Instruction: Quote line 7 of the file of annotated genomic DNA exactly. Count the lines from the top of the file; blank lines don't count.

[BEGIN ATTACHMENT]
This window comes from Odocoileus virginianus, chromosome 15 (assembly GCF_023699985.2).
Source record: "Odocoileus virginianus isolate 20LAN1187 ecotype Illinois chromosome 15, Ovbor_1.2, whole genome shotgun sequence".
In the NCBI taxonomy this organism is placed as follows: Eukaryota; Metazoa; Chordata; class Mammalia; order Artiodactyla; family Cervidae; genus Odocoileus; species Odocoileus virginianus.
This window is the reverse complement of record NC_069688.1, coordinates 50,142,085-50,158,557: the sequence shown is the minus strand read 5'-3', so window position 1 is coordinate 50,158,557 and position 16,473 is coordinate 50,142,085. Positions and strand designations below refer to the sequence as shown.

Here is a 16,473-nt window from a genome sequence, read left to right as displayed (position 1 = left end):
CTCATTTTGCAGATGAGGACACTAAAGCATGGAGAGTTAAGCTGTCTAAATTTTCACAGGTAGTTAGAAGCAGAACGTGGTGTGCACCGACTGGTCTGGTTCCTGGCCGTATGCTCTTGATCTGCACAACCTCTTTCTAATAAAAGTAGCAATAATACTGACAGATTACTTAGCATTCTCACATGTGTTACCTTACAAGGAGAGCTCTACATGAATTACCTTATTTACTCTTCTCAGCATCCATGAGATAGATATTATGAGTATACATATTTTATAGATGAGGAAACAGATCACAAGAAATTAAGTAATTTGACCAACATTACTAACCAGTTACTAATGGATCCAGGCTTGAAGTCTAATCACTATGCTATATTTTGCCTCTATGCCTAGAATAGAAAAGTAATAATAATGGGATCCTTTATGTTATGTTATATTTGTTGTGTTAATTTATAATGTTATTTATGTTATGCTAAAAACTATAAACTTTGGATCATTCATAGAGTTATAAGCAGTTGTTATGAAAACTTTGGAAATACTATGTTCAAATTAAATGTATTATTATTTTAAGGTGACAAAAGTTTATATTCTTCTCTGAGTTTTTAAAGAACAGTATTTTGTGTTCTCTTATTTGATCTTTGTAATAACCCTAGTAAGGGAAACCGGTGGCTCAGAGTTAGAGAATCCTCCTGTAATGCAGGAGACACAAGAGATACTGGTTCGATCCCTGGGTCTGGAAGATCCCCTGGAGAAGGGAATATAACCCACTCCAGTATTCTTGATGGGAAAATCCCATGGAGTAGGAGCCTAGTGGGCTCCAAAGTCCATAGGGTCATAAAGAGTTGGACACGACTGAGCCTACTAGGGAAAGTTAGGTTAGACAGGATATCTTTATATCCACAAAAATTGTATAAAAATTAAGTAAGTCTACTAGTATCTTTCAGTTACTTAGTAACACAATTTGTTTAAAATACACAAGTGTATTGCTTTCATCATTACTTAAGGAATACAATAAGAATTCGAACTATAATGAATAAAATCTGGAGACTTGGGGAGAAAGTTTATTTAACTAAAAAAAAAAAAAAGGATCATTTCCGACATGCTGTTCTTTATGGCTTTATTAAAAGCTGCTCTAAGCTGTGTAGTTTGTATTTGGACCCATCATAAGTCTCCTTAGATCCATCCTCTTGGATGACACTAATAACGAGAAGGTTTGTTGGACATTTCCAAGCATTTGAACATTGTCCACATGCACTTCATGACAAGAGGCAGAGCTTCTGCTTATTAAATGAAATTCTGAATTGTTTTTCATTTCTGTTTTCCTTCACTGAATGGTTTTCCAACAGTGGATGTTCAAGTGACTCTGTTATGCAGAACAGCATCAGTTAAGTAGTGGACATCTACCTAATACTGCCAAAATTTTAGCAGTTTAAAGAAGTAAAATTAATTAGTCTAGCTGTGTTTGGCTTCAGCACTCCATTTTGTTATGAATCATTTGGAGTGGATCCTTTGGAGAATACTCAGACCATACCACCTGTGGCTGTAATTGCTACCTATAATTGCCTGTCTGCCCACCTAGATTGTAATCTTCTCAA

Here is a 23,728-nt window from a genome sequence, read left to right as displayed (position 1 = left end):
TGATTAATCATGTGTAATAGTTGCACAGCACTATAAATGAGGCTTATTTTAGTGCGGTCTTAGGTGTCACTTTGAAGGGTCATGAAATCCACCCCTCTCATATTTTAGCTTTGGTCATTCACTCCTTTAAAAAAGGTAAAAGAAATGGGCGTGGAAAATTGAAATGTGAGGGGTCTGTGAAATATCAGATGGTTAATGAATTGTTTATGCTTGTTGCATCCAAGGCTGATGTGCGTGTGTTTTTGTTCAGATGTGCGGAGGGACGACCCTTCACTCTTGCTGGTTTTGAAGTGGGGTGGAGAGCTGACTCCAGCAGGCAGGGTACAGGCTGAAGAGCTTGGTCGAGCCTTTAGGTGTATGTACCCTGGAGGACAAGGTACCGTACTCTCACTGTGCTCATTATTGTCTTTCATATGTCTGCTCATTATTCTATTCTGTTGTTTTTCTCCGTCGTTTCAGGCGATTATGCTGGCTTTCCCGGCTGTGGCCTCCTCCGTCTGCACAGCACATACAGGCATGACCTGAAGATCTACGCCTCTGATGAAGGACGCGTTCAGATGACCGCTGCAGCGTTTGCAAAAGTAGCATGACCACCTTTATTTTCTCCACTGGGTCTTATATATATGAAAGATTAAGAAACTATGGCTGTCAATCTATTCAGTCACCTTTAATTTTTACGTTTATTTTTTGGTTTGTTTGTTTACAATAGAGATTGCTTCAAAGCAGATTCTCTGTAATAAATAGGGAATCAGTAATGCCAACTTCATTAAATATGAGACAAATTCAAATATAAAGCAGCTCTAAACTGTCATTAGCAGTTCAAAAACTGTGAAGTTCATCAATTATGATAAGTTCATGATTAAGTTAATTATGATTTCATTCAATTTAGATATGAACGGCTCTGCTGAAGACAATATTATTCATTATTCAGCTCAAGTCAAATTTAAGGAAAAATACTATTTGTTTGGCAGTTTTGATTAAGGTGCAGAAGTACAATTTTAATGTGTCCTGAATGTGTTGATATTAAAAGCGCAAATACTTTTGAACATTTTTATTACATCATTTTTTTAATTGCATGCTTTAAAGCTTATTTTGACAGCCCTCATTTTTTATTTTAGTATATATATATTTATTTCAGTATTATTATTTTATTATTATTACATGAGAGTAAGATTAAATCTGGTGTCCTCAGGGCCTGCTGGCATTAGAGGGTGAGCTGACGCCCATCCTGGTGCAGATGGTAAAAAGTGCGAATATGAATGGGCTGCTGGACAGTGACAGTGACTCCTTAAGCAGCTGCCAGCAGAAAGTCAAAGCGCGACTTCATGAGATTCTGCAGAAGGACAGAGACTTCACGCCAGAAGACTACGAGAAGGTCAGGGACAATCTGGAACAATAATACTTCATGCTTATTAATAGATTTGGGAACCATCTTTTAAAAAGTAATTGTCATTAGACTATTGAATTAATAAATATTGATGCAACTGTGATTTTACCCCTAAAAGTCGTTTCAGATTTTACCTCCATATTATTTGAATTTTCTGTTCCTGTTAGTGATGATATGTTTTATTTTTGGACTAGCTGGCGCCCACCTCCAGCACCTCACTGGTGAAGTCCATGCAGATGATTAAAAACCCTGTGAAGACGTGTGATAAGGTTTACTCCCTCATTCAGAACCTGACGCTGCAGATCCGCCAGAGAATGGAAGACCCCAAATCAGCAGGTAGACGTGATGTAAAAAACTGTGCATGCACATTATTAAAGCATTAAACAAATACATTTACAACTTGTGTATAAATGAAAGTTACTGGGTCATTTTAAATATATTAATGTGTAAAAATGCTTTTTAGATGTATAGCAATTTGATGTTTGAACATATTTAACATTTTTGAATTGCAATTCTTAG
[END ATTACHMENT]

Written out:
Here is a 23,728-nt window from a genome sequence, read left to right as displayed (position 1 = left end):